NASA will hold a major press conference at 6PM GMT on Thursday 14th December where it plans to reveal an important new discovery by its planet-hunting Kepler space telescope.
The conference will also be the result of a new collaboration between NASA and Google’s artificial intelligence teams, marking a major step forward in the way that we identify possibly habitable exoplanets and then determine if they could actually support life.
We don’t have any specifics about what they’re going to announce but it will almost certainly relate to the discovery of either a new exoplanet (an Earth-sized planet that orbits a star) or a development about one of the existing planets we’ve already found.
What is the Kepler space telescope?
First launched in 2009, Kepler trails behind the Earth in its orbit around the Sun keeping a distance of around 137 million kilometres.
By positioning it so far away Kepler is able to capture raw, undisturbed data of deep space.
How does Kepler discover new planets?
Despite being one of the most advanced piece of equipment in space, Kepler’s ability to discover new planets stems from a remarkably simple trick.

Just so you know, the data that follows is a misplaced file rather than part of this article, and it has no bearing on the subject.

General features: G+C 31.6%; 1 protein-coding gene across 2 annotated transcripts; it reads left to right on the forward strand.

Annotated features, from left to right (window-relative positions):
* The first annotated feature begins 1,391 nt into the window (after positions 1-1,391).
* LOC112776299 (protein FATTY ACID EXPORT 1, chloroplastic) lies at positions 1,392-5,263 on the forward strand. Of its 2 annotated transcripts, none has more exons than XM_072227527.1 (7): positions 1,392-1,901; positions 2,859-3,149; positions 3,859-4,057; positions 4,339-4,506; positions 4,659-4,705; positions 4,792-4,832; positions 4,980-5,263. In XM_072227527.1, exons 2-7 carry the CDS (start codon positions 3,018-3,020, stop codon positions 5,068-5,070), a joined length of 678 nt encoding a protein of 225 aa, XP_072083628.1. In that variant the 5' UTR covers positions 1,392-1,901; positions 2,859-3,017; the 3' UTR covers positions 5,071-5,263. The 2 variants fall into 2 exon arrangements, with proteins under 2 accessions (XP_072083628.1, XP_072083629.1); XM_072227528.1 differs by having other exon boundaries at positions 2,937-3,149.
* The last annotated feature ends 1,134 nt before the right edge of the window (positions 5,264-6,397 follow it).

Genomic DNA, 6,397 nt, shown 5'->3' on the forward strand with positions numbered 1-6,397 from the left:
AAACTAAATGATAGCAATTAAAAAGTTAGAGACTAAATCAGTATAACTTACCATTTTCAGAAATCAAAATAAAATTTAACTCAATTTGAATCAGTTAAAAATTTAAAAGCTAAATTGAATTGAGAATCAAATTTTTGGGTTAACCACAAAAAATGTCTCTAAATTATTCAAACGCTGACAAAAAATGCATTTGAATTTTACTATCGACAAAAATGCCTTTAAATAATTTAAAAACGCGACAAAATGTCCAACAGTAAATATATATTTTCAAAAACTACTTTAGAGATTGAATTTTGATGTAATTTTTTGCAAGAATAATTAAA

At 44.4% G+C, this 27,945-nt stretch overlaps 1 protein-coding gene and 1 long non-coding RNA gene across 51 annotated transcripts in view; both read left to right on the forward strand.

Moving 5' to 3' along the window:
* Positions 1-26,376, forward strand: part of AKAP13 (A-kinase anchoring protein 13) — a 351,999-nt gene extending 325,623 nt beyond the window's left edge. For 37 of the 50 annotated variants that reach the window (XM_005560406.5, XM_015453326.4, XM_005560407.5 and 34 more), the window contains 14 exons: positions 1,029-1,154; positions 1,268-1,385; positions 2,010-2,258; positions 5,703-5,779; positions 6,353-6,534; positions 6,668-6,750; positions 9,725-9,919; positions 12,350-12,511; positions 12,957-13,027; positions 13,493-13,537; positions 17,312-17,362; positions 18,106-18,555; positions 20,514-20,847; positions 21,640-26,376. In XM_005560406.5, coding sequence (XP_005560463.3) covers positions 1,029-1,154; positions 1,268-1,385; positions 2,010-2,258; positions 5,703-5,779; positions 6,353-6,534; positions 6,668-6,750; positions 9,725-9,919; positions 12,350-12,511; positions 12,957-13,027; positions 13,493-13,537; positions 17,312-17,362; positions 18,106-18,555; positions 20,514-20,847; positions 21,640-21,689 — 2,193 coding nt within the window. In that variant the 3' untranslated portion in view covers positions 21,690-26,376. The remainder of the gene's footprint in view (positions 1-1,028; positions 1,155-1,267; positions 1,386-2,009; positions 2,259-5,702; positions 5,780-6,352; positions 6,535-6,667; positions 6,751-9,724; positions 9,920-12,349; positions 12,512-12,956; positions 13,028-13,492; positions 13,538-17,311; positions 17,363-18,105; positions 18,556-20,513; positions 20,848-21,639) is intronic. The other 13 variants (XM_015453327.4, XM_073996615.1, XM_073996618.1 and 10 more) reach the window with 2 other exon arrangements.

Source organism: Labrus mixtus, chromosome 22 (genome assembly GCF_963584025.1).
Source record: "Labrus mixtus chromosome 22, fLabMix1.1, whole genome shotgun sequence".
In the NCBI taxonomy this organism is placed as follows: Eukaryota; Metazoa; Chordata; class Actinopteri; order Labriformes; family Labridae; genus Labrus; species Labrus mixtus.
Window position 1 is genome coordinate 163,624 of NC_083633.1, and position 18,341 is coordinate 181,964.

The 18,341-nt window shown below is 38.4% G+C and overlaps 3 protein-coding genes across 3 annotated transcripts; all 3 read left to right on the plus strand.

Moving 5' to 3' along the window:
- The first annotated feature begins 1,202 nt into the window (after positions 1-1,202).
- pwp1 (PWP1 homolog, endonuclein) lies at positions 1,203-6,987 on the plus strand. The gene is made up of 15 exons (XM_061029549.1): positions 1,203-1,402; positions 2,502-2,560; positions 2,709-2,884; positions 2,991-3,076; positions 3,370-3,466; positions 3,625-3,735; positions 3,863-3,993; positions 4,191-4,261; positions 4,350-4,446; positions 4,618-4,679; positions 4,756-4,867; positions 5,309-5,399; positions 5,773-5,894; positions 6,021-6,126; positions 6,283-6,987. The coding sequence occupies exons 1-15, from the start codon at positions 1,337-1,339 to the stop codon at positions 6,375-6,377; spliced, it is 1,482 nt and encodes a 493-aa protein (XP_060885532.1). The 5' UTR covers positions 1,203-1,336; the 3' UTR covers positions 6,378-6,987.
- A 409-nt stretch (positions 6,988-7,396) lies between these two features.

When we look towards a star system we have the potential to glimpse something known as a transit. This is when any planet orbiting the star passes in front of it from our point of view.
By constantly monitoring a region of space every few hours, Kepler is able to detect the minuscule drop in light from a single star as a planet passes in front of it.
What’s perhaps even more remarkable is that just by looking at this data scientists can determine its size, distance from the star and even some basic information about its composition and atmosphere.
Kepler has been so successful at capturing these transits that many of the new discoveries we’ve made by trawling through the vast quantities of data that Kepler has captured in the past.
How many planets has Kepler discovered?
So far Kepler has discovered 4,496 possible exoplanets with 2,337 confirmed.
Out of those just 21 planets have been discovered that are less than twice the size of Earth and are also believed to be orbiting within the ‘goldilocks zone’ – a window of space around a star where we believe a planet can support alien life.
In addition to Kepler, NASA also has the Spitzer space telescope. Launched in 2003, this infrared telescope can claim to discovering not one but seven exoplanets in one go.
The TRAPPIST system hit the headlines earlier this year when NASA revealed that it had found seven Earth-like planets all orbiting the same star.